Ernest Ghormley hosted a dance party on February 10, 1914, at his home in Juniper, about 20 miles north of Pendleton. One of the guests was Lou Caper, a farm laborer, who requested a dance from the pretty school teacher. She had danced with him earlier in the evening but, because he had been drinking heavily, she politely declined a second turn on the dance floor.

Infuriated, Caper pulled out a revolver and fired four shots — two hit the wall at about the level of a man's head, a third went through the floor and the fourth went wild. Ghormley immediately took charge of the situation, managed to persuade Caper to give up the gun without further shots fired and encouraged him to leave the house.

Caper left Ghormley's property but was still fuming. Bolstering his courage with more whiskey, Caper joined forces with fellow farm hand Jack Murdock and they procured a rifle and a shotgun from the home of William Doring, for whom Murdock was working. Returning to the Ghormley residence, where the party was still recovering from the earlier excitement, Caper and Murdock brandished their weapons, terrifying the women and intimidating the men, and threatened to "shoot the whole bunch." They then left the house, appropriated horses that were not theirs and rode off at full gallop, periodically turning around to send a shot back at the house to discourage pursuit.

The entire community was thrown into an uproar over the incident, and a warrant for their arrest was sworn out immediately. Caper gave himself up to police Feb. 26 and was fined $50 and costs in justice court after pleading guilty. Murdock did not return to Pendleton and rumor was he had fled to Seattle, where he joined the Marine Corps.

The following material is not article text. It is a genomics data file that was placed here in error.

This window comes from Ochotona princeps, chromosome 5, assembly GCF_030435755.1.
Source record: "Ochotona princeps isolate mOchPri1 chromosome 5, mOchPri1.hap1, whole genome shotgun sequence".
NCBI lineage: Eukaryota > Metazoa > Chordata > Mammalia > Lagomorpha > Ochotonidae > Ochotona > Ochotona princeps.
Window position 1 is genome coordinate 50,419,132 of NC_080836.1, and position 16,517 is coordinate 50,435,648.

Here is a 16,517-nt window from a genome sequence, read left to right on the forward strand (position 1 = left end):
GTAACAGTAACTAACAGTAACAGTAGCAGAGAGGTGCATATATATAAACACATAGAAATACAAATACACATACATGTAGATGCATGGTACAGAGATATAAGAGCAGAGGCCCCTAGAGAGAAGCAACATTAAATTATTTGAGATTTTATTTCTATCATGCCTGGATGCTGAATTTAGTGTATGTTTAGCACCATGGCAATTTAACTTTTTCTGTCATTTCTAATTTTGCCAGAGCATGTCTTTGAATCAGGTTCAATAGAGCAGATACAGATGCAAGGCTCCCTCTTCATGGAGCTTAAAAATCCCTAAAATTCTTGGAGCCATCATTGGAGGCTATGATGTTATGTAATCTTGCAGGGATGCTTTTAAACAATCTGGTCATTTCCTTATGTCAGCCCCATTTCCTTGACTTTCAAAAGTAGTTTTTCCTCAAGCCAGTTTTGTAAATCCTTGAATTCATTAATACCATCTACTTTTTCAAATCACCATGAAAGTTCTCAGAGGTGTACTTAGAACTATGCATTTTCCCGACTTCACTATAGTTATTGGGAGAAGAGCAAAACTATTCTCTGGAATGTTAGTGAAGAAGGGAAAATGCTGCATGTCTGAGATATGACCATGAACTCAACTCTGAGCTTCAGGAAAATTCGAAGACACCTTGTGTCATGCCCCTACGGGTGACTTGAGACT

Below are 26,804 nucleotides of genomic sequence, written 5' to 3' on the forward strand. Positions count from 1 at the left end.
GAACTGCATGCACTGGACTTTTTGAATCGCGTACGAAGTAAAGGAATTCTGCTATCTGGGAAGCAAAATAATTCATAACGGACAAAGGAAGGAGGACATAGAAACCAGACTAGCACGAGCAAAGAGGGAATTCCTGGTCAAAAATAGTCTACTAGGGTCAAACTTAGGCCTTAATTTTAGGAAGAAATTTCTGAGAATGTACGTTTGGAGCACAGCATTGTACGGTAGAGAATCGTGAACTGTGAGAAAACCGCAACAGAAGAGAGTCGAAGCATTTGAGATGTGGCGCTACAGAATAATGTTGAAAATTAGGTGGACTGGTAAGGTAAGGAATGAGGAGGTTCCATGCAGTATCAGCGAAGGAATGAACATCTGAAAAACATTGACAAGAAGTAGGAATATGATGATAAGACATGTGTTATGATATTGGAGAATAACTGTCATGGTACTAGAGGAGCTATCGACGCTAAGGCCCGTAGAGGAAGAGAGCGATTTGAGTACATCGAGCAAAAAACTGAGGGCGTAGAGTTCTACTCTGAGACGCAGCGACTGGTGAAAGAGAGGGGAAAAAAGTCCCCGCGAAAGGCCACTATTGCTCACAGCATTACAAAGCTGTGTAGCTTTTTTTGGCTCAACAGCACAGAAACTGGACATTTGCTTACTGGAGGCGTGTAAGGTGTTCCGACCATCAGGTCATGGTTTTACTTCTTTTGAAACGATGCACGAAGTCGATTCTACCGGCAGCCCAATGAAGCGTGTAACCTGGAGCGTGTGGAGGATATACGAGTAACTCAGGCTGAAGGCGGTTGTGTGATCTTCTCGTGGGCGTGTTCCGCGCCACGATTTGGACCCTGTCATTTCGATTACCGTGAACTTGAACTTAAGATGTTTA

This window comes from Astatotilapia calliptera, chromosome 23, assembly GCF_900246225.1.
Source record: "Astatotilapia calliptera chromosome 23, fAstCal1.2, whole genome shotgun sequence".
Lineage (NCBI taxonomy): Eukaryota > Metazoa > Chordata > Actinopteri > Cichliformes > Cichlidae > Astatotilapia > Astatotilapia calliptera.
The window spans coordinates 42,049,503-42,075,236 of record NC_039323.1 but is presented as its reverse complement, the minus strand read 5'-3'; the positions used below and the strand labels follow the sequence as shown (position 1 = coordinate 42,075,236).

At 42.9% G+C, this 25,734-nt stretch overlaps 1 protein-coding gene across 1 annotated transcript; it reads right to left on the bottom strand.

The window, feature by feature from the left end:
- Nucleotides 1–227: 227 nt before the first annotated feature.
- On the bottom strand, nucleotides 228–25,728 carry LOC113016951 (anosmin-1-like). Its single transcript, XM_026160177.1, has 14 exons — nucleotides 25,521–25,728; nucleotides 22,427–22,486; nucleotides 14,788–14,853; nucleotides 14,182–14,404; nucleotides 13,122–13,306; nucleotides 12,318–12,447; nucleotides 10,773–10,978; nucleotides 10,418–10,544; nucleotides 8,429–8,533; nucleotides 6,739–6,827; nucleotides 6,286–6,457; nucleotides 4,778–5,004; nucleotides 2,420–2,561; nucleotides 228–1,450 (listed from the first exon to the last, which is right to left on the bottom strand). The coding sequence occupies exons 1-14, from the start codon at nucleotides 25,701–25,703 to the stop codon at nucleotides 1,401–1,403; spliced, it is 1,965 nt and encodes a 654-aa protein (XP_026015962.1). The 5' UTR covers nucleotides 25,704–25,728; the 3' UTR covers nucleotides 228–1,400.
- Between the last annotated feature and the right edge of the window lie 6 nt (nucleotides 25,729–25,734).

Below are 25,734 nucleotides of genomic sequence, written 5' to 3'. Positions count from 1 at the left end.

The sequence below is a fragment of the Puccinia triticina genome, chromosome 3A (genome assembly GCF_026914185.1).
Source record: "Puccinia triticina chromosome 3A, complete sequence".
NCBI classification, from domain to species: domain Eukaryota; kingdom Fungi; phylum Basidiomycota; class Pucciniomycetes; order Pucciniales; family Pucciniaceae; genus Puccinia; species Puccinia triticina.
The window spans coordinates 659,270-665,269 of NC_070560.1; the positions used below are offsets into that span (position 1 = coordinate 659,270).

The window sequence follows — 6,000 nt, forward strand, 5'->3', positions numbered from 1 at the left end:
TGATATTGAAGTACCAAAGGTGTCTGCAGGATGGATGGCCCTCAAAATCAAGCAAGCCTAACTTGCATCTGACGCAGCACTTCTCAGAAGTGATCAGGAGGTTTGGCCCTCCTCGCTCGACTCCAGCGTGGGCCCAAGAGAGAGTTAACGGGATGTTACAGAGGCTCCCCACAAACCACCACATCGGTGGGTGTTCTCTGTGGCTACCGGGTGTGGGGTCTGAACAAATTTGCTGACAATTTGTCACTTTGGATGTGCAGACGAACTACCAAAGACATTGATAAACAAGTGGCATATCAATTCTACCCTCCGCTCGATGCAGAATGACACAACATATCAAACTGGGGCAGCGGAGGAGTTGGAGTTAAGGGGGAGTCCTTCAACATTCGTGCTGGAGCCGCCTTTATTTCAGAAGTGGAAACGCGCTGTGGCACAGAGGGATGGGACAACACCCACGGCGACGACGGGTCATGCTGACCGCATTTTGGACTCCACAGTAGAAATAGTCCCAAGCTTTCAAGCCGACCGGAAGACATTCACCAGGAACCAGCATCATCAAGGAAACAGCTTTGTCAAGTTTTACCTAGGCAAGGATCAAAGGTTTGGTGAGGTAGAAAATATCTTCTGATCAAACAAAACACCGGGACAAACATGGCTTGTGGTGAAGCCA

Wednesday, April 9, 2014

Open-air concert features legendary blues guitarist

Numbers-wise, it was a failure. But Pendleton businessman and concert promoter Joe Taylor considered pulling off an outdoor concert with no hitches a success when he brought the Open Air Music Derby to the Pendleton Round-Up Grounds May 16, 1978.

About 3,000 people enjoyed the nine-hour music festival, a fraction of the 15,000 Taylor was hoping for. Stormy weather put a damper on the day, but the concert-goers that did show up didn’t seem to mind. Those getting up close and personal with the musicians paid $12 a ticket, but the concert was free for those in Roy Raley Park next door to the famed rodeo arena — and not being able to see the bands didn’t seem to affect their enjoyment. School attendance was sketchy, with a drop of up to 50 percent during afternoon classes as far away as Milton-Freewater and Washington state.

Six groups shared the stage that day including Wilbur Pig, whose real name, though no one would believe him, was James Taylor (but not THE James Taylor). Big-name acts appearing were bluesman Elvin Bishop (whose song “Fooled Around and Fell In Love” made it to #3 in 1976), Country Joe & the Fish (made famous by their anti-Vietnam tune “Fixin’ to Die Rag”) and country rockers Amazing Rhythm Aces, who found fame in 1975 with “Third Rate Romance” and “Amazing Grace (Used to Be Her Favorite Song).”